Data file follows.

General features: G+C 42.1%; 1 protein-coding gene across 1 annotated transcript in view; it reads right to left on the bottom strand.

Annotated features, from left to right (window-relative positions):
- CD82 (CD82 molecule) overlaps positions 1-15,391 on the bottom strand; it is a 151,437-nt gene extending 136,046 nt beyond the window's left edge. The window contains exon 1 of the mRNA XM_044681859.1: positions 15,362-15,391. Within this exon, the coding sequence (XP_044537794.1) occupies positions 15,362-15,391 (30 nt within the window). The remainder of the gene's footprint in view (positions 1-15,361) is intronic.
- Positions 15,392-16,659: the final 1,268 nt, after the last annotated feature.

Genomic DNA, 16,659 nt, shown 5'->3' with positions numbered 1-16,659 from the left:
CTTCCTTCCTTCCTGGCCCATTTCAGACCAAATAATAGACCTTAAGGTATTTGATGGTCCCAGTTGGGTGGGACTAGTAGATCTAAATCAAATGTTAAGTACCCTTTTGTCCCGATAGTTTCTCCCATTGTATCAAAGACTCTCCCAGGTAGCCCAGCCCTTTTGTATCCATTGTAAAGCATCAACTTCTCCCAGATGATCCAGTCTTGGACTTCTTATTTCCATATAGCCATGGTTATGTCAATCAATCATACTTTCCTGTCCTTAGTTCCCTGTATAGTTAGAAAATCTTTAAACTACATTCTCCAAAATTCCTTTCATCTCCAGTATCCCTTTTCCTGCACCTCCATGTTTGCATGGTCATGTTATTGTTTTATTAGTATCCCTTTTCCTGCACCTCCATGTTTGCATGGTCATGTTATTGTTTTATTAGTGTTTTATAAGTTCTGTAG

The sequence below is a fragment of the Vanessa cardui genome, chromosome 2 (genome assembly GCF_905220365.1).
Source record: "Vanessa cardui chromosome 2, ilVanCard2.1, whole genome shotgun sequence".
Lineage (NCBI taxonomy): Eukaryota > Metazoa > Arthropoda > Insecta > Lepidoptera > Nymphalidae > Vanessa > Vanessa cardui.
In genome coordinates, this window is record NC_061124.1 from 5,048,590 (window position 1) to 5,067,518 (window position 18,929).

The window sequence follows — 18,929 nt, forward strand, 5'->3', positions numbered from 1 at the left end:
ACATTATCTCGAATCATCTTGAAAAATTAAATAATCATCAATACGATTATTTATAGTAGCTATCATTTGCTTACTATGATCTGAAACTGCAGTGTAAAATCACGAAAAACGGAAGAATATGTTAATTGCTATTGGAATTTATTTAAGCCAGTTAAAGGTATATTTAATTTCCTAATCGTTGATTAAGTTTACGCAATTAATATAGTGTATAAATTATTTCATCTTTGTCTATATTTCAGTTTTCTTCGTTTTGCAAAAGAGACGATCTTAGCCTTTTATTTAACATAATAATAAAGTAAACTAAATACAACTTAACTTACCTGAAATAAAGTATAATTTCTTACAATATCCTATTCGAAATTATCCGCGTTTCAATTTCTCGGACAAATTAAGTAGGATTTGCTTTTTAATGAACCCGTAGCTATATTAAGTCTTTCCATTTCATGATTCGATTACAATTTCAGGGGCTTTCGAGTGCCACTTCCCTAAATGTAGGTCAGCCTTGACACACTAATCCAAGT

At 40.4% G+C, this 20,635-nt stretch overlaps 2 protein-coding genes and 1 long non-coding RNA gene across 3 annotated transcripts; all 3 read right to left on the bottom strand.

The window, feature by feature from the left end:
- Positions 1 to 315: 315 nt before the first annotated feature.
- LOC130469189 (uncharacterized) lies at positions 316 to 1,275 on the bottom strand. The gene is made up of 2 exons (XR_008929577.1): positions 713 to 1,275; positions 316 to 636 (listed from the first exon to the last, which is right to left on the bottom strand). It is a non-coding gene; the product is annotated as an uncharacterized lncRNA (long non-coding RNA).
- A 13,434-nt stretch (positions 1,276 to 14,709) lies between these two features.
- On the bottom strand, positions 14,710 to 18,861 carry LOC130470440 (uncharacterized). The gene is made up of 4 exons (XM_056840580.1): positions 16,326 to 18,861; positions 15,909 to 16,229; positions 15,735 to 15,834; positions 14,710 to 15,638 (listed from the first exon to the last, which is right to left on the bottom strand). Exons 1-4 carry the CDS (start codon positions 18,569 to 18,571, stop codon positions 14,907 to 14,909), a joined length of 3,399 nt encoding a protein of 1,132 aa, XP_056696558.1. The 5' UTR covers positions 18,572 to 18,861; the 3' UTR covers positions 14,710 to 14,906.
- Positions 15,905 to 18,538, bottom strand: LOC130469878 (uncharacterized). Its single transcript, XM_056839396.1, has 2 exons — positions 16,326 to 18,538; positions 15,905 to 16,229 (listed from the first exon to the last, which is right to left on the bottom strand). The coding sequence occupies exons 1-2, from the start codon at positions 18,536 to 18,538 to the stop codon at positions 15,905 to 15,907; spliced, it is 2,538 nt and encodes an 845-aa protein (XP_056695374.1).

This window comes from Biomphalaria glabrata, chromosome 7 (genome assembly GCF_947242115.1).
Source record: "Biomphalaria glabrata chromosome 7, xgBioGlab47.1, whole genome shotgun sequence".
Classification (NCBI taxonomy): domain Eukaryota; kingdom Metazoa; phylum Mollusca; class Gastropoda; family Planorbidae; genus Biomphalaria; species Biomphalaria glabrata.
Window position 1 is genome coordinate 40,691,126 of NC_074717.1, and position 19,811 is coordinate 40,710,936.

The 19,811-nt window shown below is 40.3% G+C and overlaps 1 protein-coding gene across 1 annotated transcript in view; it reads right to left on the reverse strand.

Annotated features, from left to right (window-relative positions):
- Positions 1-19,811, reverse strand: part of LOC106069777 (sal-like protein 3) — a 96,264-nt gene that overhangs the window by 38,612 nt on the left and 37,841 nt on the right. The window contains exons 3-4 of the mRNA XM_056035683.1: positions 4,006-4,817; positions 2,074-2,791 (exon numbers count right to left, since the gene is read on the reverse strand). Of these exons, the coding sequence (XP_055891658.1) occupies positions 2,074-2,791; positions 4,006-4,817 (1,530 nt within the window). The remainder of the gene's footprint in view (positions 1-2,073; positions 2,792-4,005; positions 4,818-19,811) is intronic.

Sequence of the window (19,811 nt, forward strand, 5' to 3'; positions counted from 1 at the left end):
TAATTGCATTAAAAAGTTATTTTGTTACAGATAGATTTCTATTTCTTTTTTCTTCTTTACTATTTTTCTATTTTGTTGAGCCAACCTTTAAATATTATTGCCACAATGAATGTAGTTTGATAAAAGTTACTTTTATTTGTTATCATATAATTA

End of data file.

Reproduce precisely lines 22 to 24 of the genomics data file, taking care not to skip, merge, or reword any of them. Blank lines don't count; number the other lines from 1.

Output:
Classification (NCBI taxonomy): domain Eukaryota; kingdom Metazoa; phylum Mollusca; class Gastropoda; family Planorbidae; genus Biomphalaria; species Biomphalaria glabrata.
Window position 1 is genome coordinate 40,691,126 of NC_074717.1, and position 19,811 is coordinate 40,710,936.

The 19,811-nt window shown below is 40.3% G+C and overlaps 1 protein-coding gene across 1 annotated transcript in view; it reads right to left on the reverse strand.